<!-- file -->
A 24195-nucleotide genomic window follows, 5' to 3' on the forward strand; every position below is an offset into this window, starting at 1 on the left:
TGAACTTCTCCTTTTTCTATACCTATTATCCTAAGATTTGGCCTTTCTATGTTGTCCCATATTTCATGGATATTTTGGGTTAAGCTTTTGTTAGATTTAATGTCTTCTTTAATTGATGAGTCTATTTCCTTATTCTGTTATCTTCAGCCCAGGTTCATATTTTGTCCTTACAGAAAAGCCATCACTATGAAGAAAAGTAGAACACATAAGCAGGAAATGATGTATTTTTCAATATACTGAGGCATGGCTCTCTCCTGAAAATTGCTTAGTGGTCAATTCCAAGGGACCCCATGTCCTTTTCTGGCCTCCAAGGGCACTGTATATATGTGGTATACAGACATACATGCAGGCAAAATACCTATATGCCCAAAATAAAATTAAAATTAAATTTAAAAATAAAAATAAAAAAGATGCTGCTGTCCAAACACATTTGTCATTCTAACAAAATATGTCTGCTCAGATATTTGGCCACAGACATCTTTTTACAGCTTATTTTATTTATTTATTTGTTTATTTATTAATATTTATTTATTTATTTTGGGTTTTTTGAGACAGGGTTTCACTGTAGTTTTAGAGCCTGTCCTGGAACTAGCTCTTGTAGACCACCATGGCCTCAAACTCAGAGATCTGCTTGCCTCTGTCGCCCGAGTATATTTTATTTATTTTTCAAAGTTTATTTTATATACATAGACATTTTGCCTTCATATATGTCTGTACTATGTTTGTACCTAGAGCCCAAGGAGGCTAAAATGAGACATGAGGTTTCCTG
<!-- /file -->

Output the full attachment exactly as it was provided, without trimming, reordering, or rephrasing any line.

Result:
A 24195-nucleotide genomic window follows, 5' to 3' on the forward strand; every position below is an offset into this window, starting at 1 on the left:
TGAACTTCTCCTTTTTCTATACCTATTATCCTAAGATTTGGCCTTTCTATGTTGTCCCATATTTCATGGATATTTTGGGTTAAGCTTTTGTTAGATTTAATGTCTTCTTTAATTGATGAGTCTATTTCCTTATTCTGTTATCTTCAGCCCAGGTTCATATTTTGTCCTTACAGAAAAGCCATCACTATGAAGAAAAGTAGAACACATAAGCAGGAAATGATGTATTTTTCAATATACTGAGGCATGGCTCTCTCCTGAAAATTGCTTAGTGGTCAATTCCAAGGGACCCCATGTCCTTTTCTGGCCTCCAAGGGCACTGTATATATGTGGTATACAGACATACATGCAGGCAAAATACCTATATGCCCAAAATAAAATTAAAATTAAATTTAAAAATAAAAATAAAAAAGATGCTGCTGTCCAAACACATTTGTCATTCTAACAAAATATGTCTGCTCAGATATTTGGCCACAGACATCTTTTTACAGCTTATTTTATTTATTTATTTGTTTATTTATTAATATTTATTTATTTATTTTGGGTTTTTTGAGACAGGGTTTCACTGTAGTTTTAGAGCCTGTCCTGGAACTAGCTCTTGTAGACCACCATGGCCTCAAACTCAGAGATCTGCTTGCCTCTGTCGCCCGAGTATATTTTATTTATTTTTCAAAGTTTATTTTATATACATAGACATTTTGCCTTCATATATGTCTGTACTATGTTTGTACCTAGAGCCCAAGGAGGCTAAAATGAGACATGAGGTTTCCTG